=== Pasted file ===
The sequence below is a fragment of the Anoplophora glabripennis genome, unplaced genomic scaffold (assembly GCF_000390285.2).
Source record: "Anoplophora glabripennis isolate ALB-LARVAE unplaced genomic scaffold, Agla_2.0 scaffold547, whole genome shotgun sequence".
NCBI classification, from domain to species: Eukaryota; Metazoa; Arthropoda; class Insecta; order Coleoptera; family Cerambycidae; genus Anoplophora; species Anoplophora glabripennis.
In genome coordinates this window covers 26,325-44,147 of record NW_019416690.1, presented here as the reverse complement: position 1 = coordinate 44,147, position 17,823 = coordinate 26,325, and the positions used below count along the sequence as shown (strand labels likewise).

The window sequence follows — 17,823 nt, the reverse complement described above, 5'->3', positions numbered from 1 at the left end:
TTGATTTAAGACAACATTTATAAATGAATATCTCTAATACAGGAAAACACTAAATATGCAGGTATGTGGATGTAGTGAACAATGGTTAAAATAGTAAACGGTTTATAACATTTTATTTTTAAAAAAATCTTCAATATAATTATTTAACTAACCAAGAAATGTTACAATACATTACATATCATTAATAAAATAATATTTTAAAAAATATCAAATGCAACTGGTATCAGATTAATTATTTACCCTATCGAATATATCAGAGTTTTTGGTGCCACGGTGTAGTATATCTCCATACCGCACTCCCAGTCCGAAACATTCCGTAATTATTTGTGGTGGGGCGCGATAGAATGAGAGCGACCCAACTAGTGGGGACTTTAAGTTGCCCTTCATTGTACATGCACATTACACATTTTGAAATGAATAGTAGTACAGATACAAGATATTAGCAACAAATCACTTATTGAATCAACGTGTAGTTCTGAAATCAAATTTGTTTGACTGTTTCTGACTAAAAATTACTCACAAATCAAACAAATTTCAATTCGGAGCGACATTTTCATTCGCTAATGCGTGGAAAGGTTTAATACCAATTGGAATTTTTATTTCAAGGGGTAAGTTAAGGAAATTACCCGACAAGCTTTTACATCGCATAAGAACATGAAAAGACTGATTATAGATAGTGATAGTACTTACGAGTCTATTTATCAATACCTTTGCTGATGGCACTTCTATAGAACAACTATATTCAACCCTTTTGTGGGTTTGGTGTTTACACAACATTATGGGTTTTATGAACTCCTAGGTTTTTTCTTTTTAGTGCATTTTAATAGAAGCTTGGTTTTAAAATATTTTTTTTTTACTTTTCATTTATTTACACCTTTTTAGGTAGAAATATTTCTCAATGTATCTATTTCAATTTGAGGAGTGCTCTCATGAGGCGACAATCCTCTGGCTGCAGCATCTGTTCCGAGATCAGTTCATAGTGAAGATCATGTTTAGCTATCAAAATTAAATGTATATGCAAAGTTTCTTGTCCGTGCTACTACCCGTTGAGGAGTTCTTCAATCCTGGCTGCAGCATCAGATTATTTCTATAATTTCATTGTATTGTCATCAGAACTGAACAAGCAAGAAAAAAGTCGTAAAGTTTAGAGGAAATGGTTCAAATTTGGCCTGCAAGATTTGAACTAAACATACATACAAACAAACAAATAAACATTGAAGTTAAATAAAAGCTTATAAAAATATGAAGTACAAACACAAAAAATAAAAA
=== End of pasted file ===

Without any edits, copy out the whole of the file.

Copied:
The sequence below is a fragment of the Anoplophora glabripennis genome, unplaced genomic scaffold (assembly GCF_000390285.2).
Source record: "Anoplophora glabripennis isolate ALB-LARVAE unplaced genomic scaffold, Agla_2.0 scaffold547, whole genome shotgun sequence".
NCBI classification, from domain to species: Eukaryota; Metazoa; Arthropoda; class Insecta; order Coleoptera; family Cerambycidae; genus Anoplophora; species Anoplophora glabripennis.
In genome coordinates this window covers 26,325-44,147 of record NW_019416690.1, presented here as the reverse complement: position 1 = coordinate 44,147, position 17,823 = coordinate 26,325, and the positions used below count along the sequence as shown (strand labels likewise).

The window sequence follows — 17,823 nt, the reverse complement described above, 5'->3', positions numbered from 1 at the left end:
TTGATTTAAGACAACATTTATAAATGAATATCTCTAATACAGGAAAACACTAAATATGCAGGTATGTGGATGTAGTGAACAATGGTTAAAATAGTAAACGGTTTATAACATTTTATTTTTAAAAAAATCTTCAATATAATTATTTAACTAACCAAGAAATGTTACAATACATTACATATCATTAATAAAATAATATTTTAAAAAATATCAAATGCAACTGGTATCAGATTAATTATTTACCCTATCGAATATATCAGAGTTTTTGGTGCCACGGTGTAGTATATCTCCATACCGCACTCCCAGTCCGAAACATTCCGTAATTATTTGTGGTGGGGCGCGATAGAATGAGAGCGACCCAACTAGTGGGGACTTTAAGTTGCCCTTCATTGTACATGCACATTACACATTTTGAAATGAATAGTAGTACAGATACAAGATATTAGCAACAAATCACTTATTGAATCAACGTGTAGTTCTGAAATCAAATTTGTTTGACTGTTTCTGACTAAAAATTACTCACAAATCAAACAAATTTCAATTCGGAGCGACATTTTCATTCGCTAATGCGTGGAAAGGTTTAATACCAATTGGAATTTTTATTTCAAGGGGTAAGTTAAGGAAATTACCCGACAAGCTTTTACATCGCATAAGAACATGAAAAGACTGATTATAGATAGTGATAGTACTTACGAGTCTATTTATCAATACCTTTGCTGATGGCACTTCTATAGAACAACTATATTCAACCCTTTTGTGGGTTTGGTGTTTACACAACATTATGGGTTTTATGAACTCCTAGGTTTTTTCTTTTTAGTGCATTTTAATAGAAGCTTGGTTTTAAAATATTTTTTTTTTACTTTTCATTTATTTACACCTTTTTAGGTAGAAATATTTCTCAATGTATCTATTTCAATTTGAGGAGTGCTCTCATGAGGCGACAATCCTCTGGCTGCAGCATCTGTTCCGAGATCAGTTCATAGTGAAGATCATGTTTAGCTATCAAAATTAAATGTATATGCAAAGTTTCTTGTCCGTGCTACTACCCGTTGAGGAGTTCTTCAATCCTGGCTGCAGCATCAGATTATTTCTATAATTTCATTGTATTGTCATCAGAACTGAACAAGCAAGAAAAAAGTCGTAAAGTTTAGAGGAAATGGTTCAAATTTGGCCTGCAAGATTTGAACTAAACATACATACAAACAAACAAATAAACATTGAAGTTAAATAAAAGCTTATAAAAATATGAAGTACAAACACAAAAAATAAAAA